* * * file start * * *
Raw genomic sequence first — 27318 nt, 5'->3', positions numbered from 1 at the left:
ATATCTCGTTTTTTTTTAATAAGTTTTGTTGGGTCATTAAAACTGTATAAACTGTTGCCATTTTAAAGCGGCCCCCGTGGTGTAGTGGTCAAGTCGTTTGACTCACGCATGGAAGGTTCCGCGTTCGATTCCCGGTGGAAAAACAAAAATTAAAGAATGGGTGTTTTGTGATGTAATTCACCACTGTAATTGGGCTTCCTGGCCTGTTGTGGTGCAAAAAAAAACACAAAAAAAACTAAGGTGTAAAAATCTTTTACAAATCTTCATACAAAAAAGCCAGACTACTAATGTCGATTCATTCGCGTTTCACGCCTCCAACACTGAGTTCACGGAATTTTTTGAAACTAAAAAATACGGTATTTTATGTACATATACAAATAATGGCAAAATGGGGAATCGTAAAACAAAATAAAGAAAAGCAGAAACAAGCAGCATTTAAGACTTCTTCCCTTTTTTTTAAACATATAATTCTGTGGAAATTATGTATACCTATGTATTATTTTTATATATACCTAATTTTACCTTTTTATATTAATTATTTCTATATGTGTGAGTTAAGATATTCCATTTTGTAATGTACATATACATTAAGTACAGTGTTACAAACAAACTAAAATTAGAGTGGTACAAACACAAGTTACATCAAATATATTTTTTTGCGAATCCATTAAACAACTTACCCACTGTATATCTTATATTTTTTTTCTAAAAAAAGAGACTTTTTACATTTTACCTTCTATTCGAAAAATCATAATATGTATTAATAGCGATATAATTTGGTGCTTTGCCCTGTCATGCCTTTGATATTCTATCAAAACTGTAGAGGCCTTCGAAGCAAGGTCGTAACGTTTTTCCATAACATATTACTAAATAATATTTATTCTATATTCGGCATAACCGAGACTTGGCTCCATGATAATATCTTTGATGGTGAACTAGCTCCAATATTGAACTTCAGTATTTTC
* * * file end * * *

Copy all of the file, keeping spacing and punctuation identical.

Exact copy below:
Raw genomic sequence first — 27318 nt, 5'->3', positions numbered from 1 at the left:
ATATCTCGTTTTTTTTTAATAAGTTTTGTTGGGTCATTAAAACTGTATAAACTGTTGCCATTTTAAAGCGGCCCCCGTGGTGTAGTGGTCAAGTCGTTTGACTCACGCATGGAAGGTTCCGCGTTCGATTCCCGGTGGAAAAACAAAAATTAAAGAATGGGTGTTTTGTGATGTAATTCACCACTGTAATTGGGCTTCCTGGCCTGTTGTGGTGCAAAAAAAAACACAAAAAAAACTAAGGTGTAAAAATCTTTTACAAATCTTCATACAAAAAAGCCAGACTACTAATGTCGATTCATTCGCGTTTCACGCCTCCAACACTGAGTTCACGGAATTTTTTGAAACTAAAAAATACGGTATTTTATGTACATATACAAATAATGGCAAAATGGGGAATCGTAAAACAAAATAAAGAAAAGCAGAAACAAGCAGCATTTAAGACTTCTTCCCTTTTTTTTAAACATATAATTCTGTGGAAATTATGTATACCTATGTATTATTTTTATATATACCTAATTTTACCTTTTTATATTAATTATTTCTATATGTGTGAGTTAAGATATTCCATTTTGTAATGTACATATACATTAAGTACAGTGTTACAAACAAACTAAAATTAGAGTGGTACAAACACAAGTTACATCAAATATATTTTTTTGCGAATCCATTAAACAACTTACCCACTGTATATCTTATATTTTTTTTCTAAAAAAAGAGACTTTTTACATTTTACCTTCTATTCGAAAAATCATAATATGTATTAATAGCGATATAATTTGGTGCTTTGCCCTGTCATGCCTTTGATATTCTATCAAAACTGTAGAGGCCTTCGAAGCAAGGTCGTAACGTTTTTCCATAACATATTACTAAATAATATTTATTCTATATTCGGCATAACCGAGACTTGGCTCCATGATAATATCTTTGATGGTGAACTAGCTCCAATATTGAACTTCAGTATTTTC